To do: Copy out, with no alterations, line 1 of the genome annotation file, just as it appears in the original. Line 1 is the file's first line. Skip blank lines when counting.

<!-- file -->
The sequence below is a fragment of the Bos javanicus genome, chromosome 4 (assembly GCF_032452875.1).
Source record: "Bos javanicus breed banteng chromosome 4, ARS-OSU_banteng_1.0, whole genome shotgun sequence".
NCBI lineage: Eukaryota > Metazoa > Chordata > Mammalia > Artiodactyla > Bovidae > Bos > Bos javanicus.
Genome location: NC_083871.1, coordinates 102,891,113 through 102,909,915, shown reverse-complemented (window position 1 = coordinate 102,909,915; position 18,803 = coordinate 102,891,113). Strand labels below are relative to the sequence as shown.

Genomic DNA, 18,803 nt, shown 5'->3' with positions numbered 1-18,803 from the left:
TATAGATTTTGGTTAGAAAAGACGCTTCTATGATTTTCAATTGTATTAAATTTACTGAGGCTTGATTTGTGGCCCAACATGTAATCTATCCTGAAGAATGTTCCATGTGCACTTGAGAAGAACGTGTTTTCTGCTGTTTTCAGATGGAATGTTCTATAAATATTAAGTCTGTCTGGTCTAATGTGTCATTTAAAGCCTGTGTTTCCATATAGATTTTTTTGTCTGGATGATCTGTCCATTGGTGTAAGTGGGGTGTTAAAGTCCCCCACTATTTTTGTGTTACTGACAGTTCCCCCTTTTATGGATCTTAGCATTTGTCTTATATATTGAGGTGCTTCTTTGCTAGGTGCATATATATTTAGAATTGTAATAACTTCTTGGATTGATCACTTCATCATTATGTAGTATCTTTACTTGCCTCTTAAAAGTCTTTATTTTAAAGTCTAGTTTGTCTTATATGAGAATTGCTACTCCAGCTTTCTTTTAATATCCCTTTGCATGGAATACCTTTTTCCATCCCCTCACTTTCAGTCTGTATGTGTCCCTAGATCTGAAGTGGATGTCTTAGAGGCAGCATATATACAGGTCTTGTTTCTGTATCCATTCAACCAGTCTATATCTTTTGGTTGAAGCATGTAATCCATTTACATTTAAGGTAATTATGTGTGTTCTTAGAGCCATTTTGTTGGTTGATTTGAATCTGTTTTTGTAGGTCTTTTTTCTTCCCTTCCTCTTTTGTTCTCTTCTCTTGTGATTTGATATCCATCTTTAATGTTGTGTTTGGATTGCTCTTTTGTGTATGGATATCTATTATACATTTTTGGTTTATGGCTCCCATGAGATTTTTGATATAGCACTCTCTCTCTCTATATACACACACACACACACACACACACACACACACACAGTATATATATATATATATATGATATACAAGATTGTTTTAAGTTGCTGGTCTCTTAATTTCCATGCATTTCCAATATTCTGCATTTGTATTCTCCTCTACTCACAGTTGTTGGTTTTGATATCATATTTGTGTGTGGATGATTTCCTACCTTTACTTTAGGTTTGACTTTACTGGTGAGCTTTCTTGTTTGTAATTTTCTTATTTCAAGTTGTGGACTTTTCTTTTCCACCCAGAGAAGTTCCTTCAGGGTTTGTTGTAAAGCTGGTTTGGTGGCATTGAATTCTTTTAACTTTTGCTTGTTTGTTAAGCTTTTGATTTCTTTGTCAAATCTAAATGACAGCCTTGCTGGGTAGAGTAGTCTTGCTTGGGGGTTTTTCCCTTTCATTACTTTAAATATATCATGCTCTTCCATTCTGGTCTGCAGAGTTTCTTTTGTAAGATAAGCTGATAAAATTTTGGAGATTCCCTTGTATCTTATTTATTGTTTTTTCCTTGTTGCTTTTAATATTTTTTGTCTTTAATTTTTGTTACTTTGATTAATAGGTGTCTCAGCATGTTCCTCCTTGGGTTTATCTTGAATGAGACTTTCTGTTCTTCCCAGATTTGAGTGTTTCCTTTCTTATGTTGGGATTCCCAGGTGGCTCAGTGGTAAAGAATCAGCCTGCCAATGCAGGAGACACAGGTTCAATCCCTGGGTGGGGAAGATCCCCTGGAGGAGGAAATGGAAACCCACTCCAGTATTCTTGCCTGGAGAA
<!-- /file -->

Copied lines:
The sequence below is a fragment of the Bos javanicus genome, chromosome 4 (assembly GCF_032452875.1).